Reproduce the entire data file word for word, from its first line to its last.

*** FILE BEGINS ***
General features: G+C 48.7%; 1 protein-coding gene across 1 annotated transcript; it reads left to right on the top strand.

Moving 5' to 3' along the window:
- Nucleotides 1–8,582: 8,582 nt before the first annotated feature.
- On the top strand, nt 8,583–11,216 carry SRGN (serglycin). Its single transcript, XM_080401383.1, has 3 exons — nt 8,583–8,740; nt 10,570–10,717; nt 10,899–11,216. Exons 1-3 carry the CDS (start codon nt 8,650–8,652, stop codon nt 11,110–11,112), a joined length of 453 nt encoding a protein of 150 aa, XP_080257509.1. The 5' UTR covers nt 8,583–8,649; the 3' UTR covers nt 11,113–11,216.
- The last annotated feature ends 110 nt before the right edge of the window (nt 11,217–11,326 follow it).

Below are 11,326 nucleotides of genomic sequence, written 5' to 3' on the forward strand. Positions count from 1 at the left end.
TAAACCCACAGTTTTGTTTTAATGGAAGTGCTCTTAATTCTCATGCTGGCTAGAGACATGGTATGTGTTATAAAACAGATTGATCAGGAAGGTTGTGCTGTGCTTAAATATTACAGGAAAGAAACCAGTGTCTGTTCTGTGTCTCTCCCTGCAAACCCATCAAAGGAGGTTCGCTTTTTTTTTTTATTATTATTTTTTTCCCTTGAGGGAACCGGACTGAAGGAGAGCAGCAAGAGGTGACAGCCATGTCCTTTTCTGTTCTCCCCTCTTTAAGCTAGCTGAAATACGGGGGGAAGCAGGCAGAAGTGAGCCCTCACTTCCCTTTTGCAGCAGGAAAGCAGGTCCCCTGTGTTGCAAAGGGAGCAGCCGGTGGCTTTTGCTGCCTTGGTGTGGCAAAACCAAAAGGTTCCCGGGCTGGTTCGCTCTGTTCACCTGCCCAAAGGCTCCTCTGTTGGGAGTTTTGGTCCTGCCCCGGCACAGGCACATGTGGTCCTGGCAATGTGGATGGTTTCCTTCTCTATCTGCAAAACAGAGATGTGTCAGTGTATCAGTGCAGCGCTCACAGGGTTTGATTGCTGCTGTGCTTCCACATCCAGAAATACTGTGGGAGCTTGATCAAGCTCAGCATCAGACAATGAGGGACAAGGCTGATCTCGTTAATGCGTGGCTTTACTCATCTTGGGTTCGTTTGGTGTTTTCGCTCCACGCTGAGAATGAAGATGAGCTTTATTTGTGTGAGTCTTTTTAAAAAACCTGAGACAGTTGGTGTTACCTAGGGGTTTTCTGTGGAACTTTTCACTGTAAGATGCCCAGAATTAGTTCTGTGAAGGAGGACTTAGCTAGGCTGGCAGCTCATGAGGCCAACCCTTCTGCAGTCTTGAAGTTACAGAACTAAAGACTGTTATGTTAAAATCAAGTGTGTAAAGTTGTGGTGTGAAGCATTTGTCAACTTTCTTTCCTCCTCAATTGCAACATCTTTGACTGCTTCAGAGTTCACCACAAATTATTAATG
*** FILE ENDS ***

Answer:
General features: G+C 48.7%; 1 protein-coding gene across 1 annotated transcript; it reads left to right on the top strand.

Moving 5' to 3' along the window:
- Nucleotides 1–8,582: 8,582 nt before the first annotated feature.
- On the top strand, nt 8,583–11,216 carry SRGN (serglycin). Its single transcript, XM_080401383.1, has 3 exons — nt 8,583–8,740; nt 10,570–10,717; nt 10,899–11,216. Exons 1-3 carry the CDS (start codon nt 8,650–8,652, stop codon nt 11,110–11,112), a joined length of 453 nt encoding a protein of 150 aa, XP_080257509.1. The 5' UTR covers nt 8,583–8,649; the 3' UTR covers nt 11,113–11,216.
- The last annotated feature ends 110 nt before the right edge of the window (nt 11,217–11,326 follow it).

Below are 11,326 nucleotides of genomic sequence, written 5' to 3' on the forward strand. Positions count from 1 at the left end.
TAAACCCACAGTTTTGTTTTAATGGAAGTGCTCTTAATTCTCATGCTGGCTAGAGACATGGTATGTGTTATAAAACAGATTGATCAGGAAGGTTGTGCTGTGCTTAAATATTACAGGAAAGAAACCAGTGTCTGTTCTGTGTCTCTCCCTGCAAACCCATCAAAGGAGGTTCGCTTTTTTTTTTTATTATTATTTTTTTCCCTTGAGGGAACCGGACTGAAGGAGAGCAGCAAGAGGTGACAGCCATGTCCTTTTCTGTTCTCCCCTCTTTAAGCTAGCTGAAATACGGGGGGAAGCAGGCAGAAGTGAGCCCTCACTTCCCTTTTGCAGCAGGAAAGCAGGTCCCCTGTGTTGCAAAGGGAGCAGCCGGTGGCTTTTGCTGCCTTGGTGTGGCAAAACCAAAAGGTTCCCGGGCTGGTTCGCTCTGTTCACCTGCCCAAAGGCTCCTCTGTTGGGAGTTTTGGTCCTGCCCCGGCACAGGCACATGTGGTCCTGGCAATGTGGATGGTTTCCTTCTCTATCTGCAAAACAGAGATGTGTCAGTGTATCAGTGCAGCGCTCACAGGGTTTGATTGCTGCTGTGCTTCCACATCCAGAAATACTGTGGGAGCTTGATCAAGCTCAGCATCAGACAATGAGGGACAAGGCTGATCTCGTTAATGCGTGGCTTTACTCATCTTGGGTTCGTTTGGTGTTTTCGCTCCACGCTGAGAATGAAGATGAGCTTTATTTGTGTGAGTCTTTTTAAAAAACCTGAGACAGTTGGTGTTACCTAGGGGTTTTCTGTGGAACTTTTCACTGTAAGATGCCCAGAATTAGTTCTGTGAAGGAGGACTTAGCTAGGCTGGCAGCTCATGAGGCCAACCCTTCTGCAGTCTTGAAGTTACAGAACTAAAGACTGTTATGTTAAAATCAAGTGTGTAAAGTTGTGGTGTGAAGCATTTGTCAACTTTCTTTCCTCCTCAATTGCAACATCTTTGACTGCTTCAGAGTTCACCACAAATTATTAATG